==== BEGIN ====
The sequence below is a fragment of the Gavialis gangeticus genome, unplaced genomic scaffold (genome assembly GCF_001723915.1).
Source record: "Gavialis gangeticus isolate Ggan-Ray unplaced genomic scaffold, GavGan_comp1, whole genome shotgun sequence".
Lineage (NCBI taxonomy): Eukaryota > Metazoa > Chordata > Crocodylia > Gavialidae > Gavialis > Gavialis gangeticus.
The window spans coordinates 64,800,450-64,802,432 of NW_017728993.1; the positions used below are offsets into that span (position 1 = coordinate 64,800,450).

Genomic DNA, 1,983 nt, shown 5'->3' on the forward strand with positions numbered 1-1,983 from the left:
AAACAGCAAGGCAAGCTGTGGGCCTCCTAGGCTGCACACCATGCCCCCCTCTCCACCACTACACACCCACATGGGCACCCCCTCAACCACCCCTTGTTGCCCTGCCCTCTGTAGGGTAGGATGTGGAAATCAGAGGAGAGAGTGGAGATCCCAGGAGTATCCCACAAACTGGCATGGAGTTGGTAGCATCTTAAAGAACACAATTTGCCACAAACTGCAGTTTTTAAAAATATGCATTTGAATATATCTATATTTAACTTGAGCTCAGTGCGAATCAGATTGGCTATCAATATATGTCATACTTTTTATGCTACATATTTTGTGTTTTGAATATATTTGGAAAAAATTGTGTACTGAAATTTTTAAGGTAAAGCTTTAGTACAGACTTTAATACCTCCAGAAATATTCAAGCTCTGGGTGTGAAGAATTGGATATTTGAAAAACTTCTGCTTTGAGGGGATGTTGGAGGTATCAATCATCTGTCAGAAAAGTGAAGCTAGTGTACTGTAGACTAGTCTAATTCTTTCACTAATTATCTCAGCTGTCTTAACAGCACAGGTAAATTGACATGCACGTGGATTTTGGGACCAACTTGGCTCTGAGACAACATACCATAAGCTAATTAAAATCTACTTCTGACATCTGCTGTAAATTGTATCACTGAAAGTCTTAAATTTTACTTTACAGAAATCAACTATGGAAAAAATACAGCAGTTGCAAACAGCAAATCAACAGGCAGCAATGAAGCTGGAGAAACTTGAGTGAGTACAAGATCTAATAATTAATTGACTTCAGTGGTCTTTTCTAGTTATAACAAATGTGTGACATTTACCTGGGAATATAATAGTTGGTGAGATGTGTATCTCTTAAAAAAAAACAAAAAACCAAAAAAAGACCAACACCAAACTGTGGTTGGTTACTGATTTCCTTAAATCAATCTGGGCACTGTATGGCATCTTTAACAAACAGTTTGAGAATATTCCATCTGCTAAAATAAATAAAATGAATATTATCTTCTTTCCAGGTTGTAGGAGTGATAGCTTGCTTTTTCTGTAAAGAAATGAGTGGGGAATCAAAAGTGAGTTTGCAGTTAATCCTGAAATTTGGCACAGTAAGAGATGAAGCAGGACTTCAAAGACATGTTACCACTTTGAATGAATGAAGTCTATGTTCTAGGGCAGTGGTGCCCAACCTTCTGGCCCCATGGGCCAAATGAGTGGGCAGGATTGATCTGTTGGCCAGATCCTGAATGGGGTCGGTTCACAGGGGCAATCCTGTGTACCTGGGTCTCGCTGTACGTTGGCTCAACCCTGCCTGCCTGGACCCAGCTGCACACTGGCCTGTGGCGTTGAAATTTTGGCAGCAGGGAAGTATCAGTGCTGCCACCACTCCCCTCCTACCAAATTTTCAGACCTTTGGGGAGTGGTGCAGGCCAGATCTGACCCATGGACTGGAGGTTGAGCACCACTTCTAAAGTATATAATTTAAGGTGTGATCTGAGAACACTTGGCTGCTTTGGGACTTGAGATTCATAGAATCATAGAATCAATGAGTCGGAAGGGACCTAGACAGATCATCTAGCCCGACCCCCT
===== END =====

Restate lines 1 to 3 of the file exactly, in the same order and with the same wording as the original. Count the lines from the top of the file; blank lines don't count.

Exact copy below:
The sequence below is a fragment of the Gavialis gangeticus genome, unplaced genomic scaffold (genome assembly GCF_001723915.1).
Source record: "Gavialis gangeticus isolate Ggan-Ray unplaced genomic scaffold, GavGan_comp1, whole genome shotgun sequence".
Lineage (NCBI taxonomy): Eukaryota > Metazoa > Chordata > Crocodylia > Gavialidae > Gavialis > Gavialis gangeticus.